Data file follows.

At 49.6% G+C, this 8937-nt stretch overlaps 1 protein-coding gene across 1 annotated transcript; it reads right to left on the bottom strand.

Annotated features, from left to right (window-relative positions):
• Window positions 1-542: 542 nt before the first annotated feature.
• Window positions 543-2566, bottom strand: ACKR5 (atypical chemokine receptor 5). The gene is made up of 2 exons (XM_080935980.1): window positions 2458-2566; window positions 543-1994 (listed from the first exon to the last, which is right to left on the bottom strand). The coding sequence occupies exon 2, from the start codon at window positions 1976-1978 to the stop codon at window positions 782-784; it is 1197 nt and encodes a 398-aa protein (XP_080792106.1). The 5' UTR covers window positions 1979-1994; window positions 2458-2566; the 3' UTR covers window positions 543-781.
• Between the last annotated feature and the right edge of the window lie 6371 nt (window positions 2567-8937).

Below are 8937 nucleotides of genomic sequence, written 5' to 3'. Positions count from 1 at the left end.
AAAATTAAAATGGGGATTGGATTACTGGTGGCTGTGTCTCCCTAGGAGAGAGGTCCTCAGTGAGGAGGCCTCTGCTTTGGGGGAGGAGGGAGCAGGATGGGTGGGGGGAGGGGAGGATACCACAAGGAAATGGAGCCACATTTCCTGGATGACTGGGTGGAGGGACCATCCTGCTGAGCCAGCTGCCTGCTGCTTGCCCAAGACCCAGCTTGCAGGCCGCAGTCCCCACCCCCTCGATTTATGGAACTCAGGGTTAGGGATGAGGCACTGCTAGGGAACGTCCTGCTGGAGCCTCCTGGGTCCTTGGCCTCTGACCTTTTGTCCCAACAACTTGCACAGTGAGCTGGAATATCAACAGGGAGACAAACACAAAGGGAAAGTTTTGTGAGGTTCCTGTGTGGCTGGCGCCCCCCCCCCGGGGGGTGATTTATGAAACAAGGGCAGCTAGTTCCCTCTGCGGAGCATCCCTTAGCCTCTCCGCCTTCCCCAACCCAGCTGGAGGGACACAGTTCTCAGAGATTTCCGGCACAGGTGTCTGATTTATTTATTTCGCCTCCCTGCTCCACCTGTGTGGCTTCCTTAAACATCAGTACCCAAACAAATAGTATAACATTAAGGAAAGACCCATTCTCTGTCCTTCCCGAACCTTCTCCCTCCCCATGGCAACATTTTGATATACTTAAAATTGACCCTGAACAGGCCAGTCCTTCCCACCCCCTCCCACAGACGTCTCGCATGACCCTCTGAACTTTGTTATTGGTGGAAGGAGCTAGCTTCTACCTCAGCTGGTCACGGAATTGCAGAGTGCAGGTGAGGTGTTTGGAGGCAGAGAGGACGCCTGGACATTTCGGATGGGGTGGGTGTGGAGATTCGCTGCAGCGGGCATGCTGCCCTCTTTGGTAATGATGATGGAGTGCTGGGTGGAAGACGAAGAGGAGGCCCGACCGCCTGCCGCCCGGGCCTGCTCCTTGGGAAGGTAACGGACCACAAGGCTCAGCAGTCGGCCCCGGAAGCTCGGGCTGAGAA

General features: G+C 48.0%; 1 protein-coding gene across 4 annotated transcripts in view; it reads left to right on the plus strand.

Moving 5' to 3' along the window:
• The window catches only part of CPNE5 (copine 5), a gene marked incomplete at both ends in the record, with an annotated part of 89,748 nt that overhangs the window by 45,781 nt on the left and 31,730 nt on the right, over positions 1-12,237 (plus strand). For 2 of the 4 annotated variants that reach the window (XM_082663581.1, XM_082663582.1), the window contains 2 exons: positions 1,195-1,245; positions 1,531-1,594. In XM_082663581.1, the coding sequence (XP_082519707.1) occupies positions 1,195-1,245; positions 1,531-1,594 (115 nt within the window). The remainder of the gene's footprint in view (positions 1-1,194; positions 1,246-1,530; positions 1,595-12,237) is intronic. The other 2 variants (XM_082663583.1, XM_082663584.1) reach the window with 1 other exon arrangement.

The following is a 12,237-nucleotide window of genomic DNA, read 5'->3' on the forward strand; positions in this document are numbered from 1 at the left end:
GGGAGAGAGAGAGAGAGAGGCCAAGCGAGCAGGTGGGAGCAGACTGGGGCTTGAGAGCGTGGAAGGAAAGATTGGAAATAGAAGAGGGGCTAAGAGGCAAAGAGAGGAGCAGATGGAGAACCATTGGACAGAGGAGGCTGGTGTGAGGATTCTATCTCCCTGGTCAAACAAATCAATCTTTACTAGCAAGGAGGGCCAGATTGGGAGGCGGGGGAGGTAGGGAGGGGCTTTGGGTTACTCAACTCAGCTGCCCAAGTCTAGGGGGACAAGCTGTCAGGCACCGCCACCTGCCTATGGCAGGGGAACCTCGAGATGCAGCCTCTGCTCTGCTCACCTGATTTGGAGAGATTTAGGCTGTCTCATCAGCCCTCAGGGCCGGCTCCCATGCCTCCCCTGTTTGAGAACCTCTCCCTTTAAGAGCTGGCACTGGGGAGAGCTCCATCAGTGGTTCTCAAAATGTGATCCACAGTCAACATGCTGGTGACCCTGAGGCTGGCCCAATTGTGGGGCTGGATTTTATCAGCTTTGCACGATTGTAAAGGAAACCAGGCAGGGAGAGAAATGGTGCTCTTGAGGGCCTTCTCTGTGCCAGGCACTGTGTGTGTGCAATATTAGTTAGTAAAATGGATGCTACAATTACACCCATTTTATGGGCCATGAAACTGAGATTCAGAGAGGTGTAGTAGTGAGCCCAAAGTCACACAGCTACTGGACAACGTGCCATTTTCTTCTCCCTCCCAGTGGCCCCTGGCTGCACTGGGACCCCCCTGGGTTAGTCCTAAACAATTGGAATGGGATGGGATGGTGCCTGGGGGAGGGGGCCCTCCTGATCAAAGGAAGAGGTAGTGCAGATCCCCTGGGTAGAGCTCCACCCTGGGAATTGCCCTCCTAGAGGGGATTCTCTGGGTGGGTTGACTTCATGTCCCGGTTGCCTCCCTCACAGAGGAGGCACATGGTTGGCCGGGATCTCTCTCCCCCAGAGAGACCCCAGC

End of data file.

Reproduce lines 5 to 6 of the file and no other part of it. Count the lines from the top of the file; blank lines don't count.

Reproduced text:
• Between the last annotated feature and the right edge of the window lie 6371 nt (window positions 2567-8937).

Below are 8937 nucleotides of genomic sequence, written 5' to 3'. Positions count from 1 at the left end.